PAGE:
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James Burgess

James Burgess

James Burgess studied Business Management at the University of Nottingham. He has worked in property development, chartered surveying, marketing, law, and accounts. He has also…

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Gabon’s President: Shell Seeks To Divest $700M In Assets

Shell Barrel

Gabon's President Ali Bongo has confirmed recent reports that Royal Dutch Shell is working towards selling out its onshore assets, estimated to be worth $700 million, though the company has so far refrained from commenting on these reports.

Shell's Gabon assets include the Rabi Kounga and Gamba fields and it is expected that the bidding for them will be held in June.

Shell has been operating in Gabon since the 1960s and enjoys status as one of the biggest investors in the energy sector. For more than 10 years, though, Shell’s output here has been on the downward slide.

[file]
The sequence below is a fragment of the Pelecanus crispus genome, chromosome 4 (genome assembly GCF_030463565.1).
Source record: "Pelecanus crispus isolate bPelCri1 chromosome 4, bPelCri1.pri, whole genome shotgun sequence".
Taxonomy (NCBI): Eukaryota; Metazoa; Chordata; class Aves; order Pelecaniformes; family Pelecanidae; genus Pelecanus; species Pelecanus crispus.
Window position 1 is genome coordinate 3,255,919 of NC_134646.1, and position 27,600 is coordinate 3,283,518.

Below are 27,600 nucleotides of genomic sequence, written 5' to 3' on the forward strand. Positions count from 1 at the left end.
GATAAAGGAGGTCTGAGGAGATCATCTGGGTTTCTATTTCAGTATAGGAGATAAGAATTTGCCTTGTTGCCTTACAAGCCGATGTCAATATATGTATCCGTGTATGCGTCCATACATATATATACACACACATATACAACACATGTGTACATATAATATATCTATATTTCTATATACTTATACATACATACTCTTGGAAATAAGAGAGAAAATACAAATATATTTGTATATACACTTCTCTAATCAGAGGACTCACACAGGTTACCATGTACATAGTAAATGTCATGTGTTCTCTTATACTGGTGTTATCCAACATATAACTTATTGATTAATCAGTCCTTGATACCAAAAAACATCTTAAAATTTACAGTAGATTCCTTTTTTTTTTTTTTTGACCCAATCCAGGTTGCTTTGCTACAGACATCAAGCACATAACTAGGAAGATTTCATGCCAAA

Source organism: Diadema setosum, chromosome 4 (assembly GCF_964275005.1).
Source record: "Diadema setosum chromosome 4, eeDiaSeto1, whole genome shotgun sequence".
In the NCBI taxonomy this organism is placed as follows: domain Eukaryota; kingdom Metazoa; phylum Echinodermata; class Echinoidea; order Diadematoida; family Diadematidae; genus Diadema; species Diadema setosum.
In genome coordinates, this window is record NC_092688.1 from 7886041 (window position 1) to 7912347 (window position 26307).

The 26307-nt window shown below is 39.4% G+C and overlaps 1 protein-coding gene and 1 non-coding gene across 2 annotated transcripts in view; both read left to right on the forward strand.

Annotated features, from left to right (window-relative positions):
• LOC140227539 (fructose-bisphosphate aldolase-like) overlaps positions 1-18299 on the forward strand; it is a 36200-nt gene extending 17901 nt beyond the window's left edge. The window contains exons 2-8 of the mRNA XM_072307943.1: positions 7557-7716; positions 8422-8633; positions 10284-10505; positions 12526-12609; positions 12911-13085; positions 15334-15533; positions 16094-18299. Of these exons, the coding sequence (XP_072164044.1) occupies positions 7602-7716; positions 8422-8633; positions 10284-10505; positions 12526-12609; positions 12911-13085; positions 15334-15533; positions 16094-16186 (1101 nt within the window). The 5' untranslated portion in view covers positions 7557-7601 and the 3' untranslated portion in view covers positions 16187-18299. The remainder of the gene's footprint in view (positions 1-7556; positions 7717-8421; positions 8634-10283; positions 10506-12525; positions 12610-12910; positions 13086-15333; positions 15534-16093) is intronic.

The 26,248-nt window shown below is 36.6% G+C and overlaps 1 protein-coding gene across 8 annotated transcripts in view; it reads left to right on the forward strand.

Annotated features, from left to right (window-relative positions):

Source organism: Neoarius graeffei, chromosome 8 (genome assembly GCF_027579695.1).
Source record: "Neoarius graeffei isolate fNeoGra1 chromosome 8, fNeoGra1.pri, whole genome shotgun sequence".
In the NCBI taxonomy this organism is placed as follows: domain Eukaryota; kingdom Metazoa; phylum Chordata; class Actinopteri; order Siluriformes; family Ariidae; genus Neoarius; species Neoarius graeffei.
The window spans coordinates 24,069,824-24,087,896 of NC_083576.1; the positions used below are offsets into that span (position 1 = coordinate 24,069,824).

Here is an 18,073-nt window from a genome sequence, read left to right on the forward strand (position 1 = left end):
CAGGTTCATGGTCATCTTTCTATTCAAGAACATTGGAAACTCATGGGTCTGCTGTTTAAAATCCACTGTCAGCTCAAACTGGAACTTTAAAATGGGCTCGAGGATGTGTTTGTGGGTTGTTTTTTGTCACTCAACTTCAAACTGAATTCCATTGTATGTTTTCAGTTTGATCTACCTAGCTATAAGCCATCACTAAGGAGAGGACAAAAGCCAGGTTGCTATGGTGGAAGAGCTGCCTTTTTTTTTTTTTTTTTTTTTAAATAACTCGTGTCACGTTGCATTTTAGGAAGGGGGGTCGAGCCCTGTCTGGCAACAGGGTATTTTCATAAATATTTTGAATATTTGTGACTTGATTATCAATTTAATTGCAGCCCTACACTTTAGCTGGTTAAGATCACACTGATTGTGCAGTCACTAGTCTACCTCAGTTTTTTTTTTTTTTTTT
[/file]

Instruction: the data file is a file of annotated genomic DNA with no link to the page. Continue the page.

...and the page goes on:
Related: Proved Oil Reserves Lost $840 Billion In Value

Not only is Shell working to refocus its African assets, but it’s also committed to divesting some U.S. $30 billion in assets over the next three years to close some gas in the wake of its acquisition of BG Group.

Gabon is the fifth-largest producer of oil in sub-Saharan Africa. Italian energy giant Eni and Australian Woodside Petroleum are also very active here.

Over the past decade, oil production in Gabon has declined by an estimated 30 percent, while the government struggles to keep production leveled for now at around 250,000 barrels per day—a volume it hopes to double by 2025. According to the most recent official data available by authorities, the country was producing 240,000 bpd in 2014.

Related: OPEC Is Dead, What’s Next?

Formerly a member of OPEC, Gabon is now in talks to rejoin the group, which it may succeed in by June this year. Gabon would be the smallest producer in the club.

It will be a decisive year for Gabon, which will hold presidential elections in August to determine whether the Bongo family—which has ruled for some 50 years—will continue at the helm. Petroleum exports account for some three-quarters of the country’s exports.

By James Burgess of Oilprice.com

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